The economic perspective

Resources, reserves and tax compliance

Introduction Last week’s column addressed two of five topics singled out earlier for comment in order to highlight their significance from an economic perspective; namely 1) Government take/developmental benefits/economic profit; and 2) accounting for costs.

Government take and the 2016 PSA: Misleading metric

Rational incentive Based on the economics Nobel Prize winning theory of “incomplete markets”, my previous column posited that, the Parties to Guyana’s 2016 PSA have a rational incentive to re-negotiate the contract, if underlying conditions of the country’s petroleum sector drastically change.

Known unknowns and Guyana’s petroleum fiscal regime

Introduction As far as I can determine, a standard formulation of Guyana’s fiscal regime for its petroleum sector would describe this as ‘The Terms and Conditions that are applied to both the Owner (State) and Contractor (Exxon and its partners) for conducting their business within an integrated framework; from exploration activities, right through the production chain (upstream to downstream), as well as trading’.

The ‘fiscal terms’ of Guyana’s 2016, Production Sharing Agreement

Introduction: Catalogue The catalogue of desirable features energy economists promote for effective PSAs are that 1) ownership of the petroleum wealth should remain within the domain of the country in which it is discovered; 2) the State/Principal should maintain managerial control of this wealth, but 3) the Contractor/Agent (in Guyana’s case Exxon and its Partners) should maintain operational control of contract-assigned petroleum activities.

How production sharing agreements have had to adapt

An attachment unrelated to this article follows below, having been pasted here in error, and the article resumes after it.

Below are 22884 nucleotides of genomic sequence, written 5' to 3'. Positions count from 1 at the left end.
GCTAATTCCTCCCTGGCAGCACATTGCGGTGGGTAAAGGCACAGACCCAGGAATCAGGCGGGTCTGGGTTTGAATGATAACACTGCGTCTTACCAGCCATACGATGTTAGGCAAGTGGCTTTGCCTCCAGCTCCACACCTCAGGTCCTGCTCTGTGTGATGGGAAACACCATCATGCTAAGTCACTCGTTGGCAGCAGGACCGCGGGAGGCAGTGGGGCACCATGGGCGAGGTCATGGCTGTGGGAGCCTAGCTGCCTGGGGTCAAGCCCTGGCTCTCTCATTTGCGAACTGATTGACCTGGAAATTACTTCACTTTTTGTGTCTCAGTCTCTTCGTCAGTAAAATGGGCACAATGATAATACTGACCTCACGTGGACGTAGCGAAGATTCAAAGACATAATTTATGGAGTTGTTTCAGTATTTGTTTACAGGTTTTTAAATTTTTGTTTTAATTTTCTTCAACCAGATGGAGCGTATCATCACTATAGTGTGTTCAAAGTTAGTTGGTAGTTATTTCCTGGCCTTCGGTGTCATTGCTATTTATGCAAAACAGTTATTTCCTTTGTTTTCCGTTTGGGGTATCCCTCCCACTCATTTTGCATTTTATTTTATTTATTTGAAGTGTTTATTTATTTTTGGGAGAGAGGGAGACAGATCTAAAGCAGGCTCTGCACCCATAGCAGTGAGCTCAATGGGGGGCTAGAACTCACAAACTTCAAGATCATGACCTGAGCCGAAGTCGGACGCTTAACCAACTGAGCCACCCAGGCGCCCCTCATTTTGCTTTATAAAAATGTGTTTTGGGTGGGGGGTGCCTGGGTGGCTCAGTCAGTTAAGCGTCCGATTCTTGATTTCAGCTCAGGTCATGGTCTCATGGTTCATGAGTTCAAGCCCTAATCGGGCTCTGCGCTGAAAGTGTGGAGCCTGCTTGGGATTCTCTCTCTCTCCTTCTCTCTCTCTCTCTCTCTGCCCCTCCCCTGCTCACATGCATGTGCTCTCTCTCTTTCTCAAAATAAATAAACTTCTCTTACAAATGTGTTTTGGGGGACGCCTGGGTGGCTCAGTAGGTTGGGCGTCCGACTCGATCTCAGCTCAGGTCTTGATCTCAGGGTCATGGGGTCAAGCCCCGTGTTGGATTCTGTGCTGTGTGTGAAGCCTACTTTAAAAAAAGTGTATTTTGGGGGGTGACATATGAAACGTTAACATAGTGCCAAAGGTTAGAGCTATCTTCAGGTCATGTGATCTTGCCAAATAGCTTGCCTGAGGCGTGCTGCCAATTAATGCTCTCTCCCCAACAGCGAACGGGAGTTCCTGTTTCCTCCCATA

Introduction From their very inception, oil agreements/contracts have embodied dynamic processes between states, as sovereign owners or guarantors/regulators of rights to a country’s petroleum wealth, and individuals/oil-companies that contract to develop this wealth.

Critique of Guyana-type production sharing agreements

Introduction Production sharing agreements or contracts (PSAs), have been, from the time of their earliest introduction to the oil and gas sector, subjected to in-depth critical analyses and/or evaluations from economic, legal, and institutional perspectives.

What Next: More on the Natural Gas Option!

Introduction Last week’s column had raised the conundrum: What next? Given that, I am advising against state investment in oil refining therefore, what other major options I am recommending for realizing the substantial potential of Guyana’s recent petroleum finds.

Queries in support of Decision Rule 2

(No overall economic justification for a Guyana state-owned refinery)

Introduction In last week’s column I sought to recall, for the benefit of readers, several key observations and conclusions that were drawn from my earlier review of refinery economics in order to support Decision Rule 2.

Decision rule for a local oil refinery with no state support

Introduction: Proviso It is worth repeating: my two previous columns had sought to make it abundantly clear that if a local oil refinery is established, which is wholly owned, managed and operationalized, either separately, or through a partnership (or some other joint arrangement), involving only 1) foreign investors (whether private, state, or some combination thereof), or 2) domestic private investors, this would be acceptable in my judgement, subject to one important proviso or caveat.

Guyana: On appraising the efficacy of a local oil refinery

Introduction As indicated last week, today’s column initiates a presentation in the coming weeks, of my considered view on the efficacy of Guyana establishing a local oil refinery, in order to exhaust successfully the potential benefits of its recent oil and gas discoveries.

Guyana: Learning from small refineries in big oil markets

As repeatedly urged, readers need to be familiar with the basic structure/features of global oil refining, if they wish to make informed contributions towards Guyana’s first oil, particularly in view of the fact that a local refinery would likely contribute marginally (0.1 per cent) to global refining capacity.

‘A local oil refinery would make a marginal (less than 0.1 %) addition to global oil refining capacity’

Introduction If one began with the standard industry description of an oil refinery that was earlier introduced, which is: “an industrial plant or complex that manages hydrocarbon molecules extracted from crude oil, natural gas liquids and national gas” (in the case of Guyana, at the Stabroek bloc Liza wells), that complex could produce an assemblage of different petroleum based products that can potentially reach several thousand.